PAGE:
Photographer's Note


Jasmine Rice

its immigration from Thai
and residency in the USA

day V


The United States is the world's 4th largest rice exporter—but almost 11% of U.S. rice consumption is imported. Almost all U.S. imports are aromatic rices, mainly for the ethnic Asian market; 75% are of the world-famous fragrant Thai jasmine, also called hom mali. Thai jasmine is, for rice connoisseurs, what Dom Perignon is for champagne lovers and filet mignon is for beef aficionados.

Why not grow jasmine rice in the United States?

First, Thai jasmine rices are sensitive to photoperiod, or daylength. They flower too late to produce grain in time for harvest in most of the United States. And yields are low because the tall jasmines lodge, or fall over, when fertilized. A group of U.S. scientists has started the Stepwise Program for Improvement of Jasmine Rice for the United States. Its purpose is to develop jasmine rice that U.S. farmers can grow profitably and thus, compete with Thai imports, says Dr. J. Neil Rutger, project coordinator and director of the Dale Bumpers National Rice Research Center, U.S. Department of Agriculture/Agricultural Research Service, in Stuttgart, Arkansas. Partners are the University of Florida Everglades Research and Education Center in Belle Glade, near Palm Beach; and the Rice Research and Extension Center, University of Arkansas, Stuttgart. Process is step-by-step. "We call it the 'Stepwise Program' because success will be step-by-step," Rutger told PlanetRice. The first step, to induce irradiated mutations of tall jasmine rices, was initiated at the Bumpers Center about 3 years ago.

Rutger is an experienced mutation breeder. He developed Calrose 76, California's first semidwarf rice variety, in 1976 through induced radiation of the tall variety Calrose. Rutger grew the first generation of mutant jasmine in a USDA/ARS winter nursery in Puerto Rice. The two universities and the Bumpers Center are now testing the next generation, to select mainly for early maturing lines, and for higher-yielding semidwarfs that yield more and are suited for mechanized harvest. "The early maturing and semidwarf lines will undoubtedly be two separate mutants," Rutger says. "Next, we'll cross the mutants and select early maturing, semidwarf recombinants." The advantage of induced mutation for two agronomic traits-earliness and semidwarfish-is that the package of unique quality characters are expected to be retained, Rutger explains. The original plan was to develop an improved jasmine rice for Arkansas. "But we soon learned that if we plant in Arkansas, we won't even get our seed back," Rutger says. "It flowers in October—about when the frost comes." But the jasmine rices, and their mutated progeny, could grow in Florida's warmer climate. Florida joins jasmine project. Florida rice breeder Dr. Chris Deren joined the project, and grew the M2 generation in the summer of 2000. He made the first selections late that fall. "We found about 25 semidwarf mutants, and another 25 that matured early," Deren told PlanetRice. "I'm growing them out now." The good thing about mutation breeding, Deren explains, is that one can change the height or flowering date, while leaving genes for jasmine's excellent grain quality intact. Also, one can get stability of traits in the M2 generation, rather than waiting for six or more generations through conventional breeding. "Jasmine is the best rice in the world," an enthusiastic Deren says. "It has a tremendous market." University of Arkansas is testing. Also testing the jasmine progeny lines is Dr. James Gibbons, rice breeder, Arkansas Rice Research and Extension Center. Developing an improved jasmine for U.S. production won't be easy, Gibbons warns. "Quality characteristics—the flavors that make jasmine famous—are complex," he told PlanetRice. The aroma and whiteness of grain, for example, are due to several chemicals. "Consumer preferences are always important with rice—but especially so for jasmine connoisseurs. We must put together so many traits: not only the fragrance of jasmine, but also its whiteness, soft texture, and size and shape of grain—along with yield and early maturity."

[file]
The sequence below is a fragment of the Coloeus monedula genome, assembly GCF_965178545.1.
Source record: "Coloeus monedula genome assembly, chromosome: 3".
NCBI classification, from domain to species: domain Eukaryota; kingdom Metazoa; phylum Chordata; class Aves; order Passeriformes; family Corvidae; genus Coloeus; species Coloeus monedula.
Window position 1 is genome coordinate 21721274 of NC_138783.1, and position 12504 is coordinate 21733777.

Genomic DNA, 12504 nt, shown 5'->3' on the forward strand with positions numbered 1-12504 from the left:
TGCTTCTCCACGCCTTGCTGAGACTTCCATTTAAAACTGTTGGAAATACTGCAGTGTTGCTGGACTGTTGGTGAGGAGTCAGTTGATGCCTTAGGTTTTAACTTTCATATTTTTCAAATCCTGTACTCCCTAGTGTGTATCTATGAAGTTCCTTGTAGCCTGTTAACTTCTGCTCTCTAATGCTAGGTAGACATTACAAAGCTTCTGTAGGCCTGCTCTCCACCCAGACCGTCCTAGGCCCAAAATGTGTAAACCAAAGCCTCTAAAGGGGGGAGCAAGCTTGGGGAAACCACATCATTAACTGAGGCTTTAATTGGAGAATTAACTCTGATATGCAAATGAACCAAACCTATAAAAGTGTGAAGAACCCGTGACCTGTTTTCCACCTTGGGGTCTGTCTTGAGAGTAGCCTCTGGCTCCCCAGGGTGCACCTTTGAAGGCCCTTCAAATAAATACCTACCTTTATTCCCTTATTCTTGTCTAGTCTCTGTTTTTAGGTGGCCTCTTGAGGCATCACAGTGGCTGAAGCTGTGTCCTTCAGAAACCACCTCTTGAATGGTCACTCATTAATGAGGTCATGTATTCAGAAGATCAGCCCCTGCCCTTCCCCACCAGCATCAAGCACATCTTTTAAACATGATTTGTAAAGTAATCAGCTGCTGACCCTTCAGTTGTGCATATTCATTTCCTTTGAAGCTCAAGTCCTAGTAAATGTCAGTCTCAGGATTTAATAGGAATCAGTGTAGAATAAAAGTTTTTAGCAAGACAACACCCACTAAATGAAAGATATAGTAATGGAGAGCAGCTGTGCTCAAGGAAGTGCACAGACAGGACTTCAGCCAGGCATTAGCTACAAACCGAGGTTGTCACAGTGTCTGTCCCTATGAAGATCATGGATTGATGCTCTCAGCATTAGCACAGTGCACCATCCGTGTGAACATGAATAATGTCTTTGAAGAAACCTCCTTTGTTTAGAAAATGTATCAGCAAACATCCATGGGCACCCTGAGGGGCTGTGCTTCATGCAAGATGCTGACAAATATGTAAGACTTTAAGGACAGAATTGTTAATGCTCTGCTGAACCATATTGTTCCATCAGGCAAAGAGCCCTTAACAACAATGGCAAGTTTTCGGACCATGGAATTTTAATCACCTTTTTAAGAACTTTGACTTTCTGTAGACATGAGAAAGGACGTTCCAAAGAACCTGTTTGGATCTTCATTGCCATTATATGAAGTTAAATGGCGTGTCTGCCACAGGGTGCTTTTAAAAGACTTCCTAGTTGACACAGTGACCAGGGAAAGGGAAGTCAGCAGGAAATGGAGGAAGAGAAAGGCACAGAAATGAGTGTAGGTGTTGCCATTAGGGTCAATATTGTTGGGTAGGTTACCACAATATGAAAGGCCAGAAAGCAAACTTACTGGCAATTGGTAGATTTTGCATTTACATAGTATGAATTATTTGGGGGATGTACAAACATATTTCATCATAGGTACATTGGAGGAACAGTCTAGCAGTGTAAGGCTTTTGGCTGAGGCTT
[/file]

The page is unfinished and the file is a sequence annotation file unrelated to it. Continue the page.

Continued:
Conventional breeding with Jasmine 85 In Florida, Deren is also crossing Thai jasmine rice with Jasmine 85, a U.S. variety with a rich history, and other improved varieties. Gibbons, in Arkansas, is growing and selecting from thousands of F2 progeny from Deren's Florida crosses. Jasmine 85 is the only U.S. farm variety bred at the Philippine-based International Rice Research Institute. Scientists selected it as IR841, from the 841st IRRI cross, made in 1966 by Dr. Ben Jackson, Rockefeller Foundation rice breeder and IRRI liaison in Thailand from 1966 to 1983. One parent is a popular Thai jasmine variety. Organic Jasmine 85 sells well as a "niche rice" to upscale U.S. customers who want new, healthy products—but not to the larger ethnic Asian market. Most Thai jasmine is grown at 600 to 900 meters (about 2,000 to 3,000 feet) elevation in Northeast Thailand. Yields are among the lowest in Asia. The average Thai eats about 132 kilograms (290 lbs.) of rice per year. Rice and food are almost synonymous in Thailand. In fact, the Thai word khao means both "rice" and "food." (By Tom Hargrove)

Photo: Jasmine Rice photographed using Canon EF-50mm f/2.5 Compact Macro Lens with Life-Size Converter EF for maximum close-up view on the shape and transparency of this grain.


TRASH, nicol_g, ChristineLe, claire526, alejandroguzman, kri54 ha contrassegnato questa nota come utile

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